That he did not immediately reveal himself to his brothers almost suggests he is initially playing with them as a cat might play with a mouse. The elaborate trick to plant valuables on one of the brothers – then let them go so that he can have them arrested is at best something of a mixed message – and when he eventually shows himself as their long lost brother, under those circumstances we can well imagine that the brothers, far from being delighted, they would have been horrified and extremely fearful. They had done the unforgivable – and now the tables were well and truly turned.

Then the true surprise. Not just forgiven they are rewarded. Joseph has taken his anger and transferred it to anger about their plight. We sometime pretend that anger has no place as a human emotion for those with a faith. Yet anger can be a great motivator. However the resolution of that anger often needs creative thought. Instead of being sent back to Canaan empty handed which would have been far more than they deserved, they find themselves being offered sanctuary land for pasture, a place for the Father as well as the brothers and the freedom to live relatively close to Joseph but sufficiently far from the Egyptian population, who as their natural enemies, might have made life difficult.

I guess in a way this discovery of the creative act is the real test of forgiveness. The words “I forgive you” are what most of us consider to equate to forgiveness, but they can still mask long term unease. When you have been genuinely wronged by another, shallow words may in fact not be enough to re-establish real relationships. On the other hand if the words are an integral part of action they might be seen as far more significant. But there is something else you may have noticed. When Joseph says “Now you must tell my father of all my splendour in Egypt, and all that you have seen; and you must hurry and bring my father down here.” There is still the basic weakness he had from the beginning. The pride and insistence if you like that the brothers should really notice he was someone of significance.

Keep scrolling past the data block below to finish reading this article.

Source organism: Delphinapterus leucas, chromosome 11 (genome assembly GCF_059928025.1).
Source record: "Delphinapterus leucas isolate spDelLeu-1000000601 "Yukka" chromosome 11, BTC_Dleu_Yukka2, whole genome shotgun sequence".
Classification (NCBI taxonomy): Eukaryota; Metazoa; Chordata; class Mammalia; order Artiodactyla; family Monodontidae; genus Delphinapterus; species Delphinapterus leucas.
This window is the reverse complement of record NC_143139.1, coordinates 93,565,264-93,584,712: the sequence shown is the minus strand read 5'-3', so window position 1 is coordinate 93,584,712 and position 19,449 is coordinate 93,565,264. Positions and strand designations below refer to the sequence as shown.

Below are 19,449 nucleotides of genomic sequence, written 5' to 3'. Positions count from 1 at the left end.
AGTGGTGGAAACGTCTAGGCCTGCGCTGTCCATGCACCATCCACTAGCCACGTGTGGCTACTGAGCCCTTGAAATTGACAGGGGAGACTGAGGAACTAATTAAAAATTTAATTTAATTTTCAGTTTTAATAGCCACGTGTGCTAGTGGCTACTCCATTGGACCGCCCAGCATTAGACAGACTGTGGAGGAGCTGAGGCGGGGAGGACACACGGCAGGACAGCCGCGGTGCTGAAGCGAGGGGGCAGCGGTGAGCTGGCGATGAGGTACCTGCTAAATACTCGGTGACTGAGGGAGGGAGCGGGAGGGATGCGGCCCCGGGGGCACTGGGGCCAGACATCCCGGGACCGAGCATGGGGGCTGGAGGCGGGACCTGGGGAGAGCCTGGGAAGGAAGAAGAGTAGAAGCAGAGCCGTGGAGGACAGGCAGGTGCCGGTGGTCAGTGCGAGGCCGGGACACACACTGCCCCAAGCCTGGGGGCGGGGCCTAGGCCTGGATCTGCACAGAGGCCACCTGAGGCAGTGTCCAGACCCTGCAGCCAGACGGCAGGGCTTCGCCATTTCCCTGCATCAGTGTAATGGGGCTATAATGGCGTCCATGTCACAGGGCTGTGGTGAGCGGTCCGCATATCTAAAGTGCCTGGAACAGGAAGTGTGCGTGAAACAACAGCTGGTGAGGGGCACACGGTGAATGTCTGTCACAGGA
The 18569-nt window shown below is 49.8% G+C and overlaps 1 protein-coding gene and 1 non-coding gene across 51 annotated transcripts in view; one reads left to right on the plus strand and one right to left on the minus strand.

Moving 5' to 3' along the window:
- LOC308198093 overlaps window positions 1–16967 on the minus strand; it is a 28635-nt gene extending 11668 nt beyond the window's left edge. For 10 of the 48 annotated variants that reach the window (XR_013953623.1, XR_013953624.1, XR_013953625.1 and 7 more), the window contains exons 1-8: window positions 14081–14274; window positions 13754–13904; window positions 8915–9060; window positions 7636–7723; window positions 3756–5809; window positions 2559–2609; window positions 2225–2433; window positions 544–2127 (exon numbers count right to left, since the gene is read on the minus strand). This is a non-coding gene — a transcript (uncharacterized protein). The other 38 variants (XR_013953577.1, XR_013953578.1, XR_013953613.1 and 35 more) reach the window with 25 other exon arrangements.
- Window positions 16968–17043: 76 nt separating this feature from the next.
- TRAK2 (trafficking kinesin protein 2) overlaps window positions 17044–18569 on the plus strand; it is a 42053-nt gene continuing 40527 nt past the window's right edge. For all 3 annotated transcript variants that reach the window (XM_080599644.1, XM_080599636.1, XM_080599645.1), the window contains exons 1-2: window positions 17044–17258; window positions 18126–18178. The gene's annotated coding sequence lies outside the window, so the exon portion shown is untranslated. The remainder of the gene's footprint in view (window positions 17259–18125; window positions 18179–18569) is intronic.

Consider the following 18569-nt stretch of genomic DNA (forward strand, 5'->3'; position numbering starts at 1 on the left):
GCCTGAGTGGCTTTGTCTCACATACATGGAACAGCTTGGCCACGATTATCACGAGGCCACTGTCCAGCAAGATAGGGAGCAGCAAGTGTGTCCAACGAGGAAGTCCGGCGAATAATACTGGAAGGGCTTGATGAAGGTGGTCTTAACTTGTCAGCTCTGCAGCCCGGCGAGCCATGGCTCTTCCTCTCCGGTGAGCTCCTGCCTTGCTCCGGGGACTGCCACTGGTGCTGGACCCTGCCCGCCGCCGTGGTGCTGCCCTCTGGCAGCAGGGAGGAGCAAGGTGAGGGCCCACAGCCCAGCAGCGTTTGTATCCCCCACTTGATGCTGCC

This is one of the things that many of the Old Testament characters display. They are in part flawed characters. Moses starts his leading the Israelites of Egypt with an act of murder. David rapes the wife of a friend then arranges to have her husband done away with, a number of the prophets show great signs of reluctance to do that which they know God calls them to do. They are real in the sense that like us they have flaws in their character. Their faith then has no prerequisite of perfection, nor the demand that their actions are only effective if they are perfect.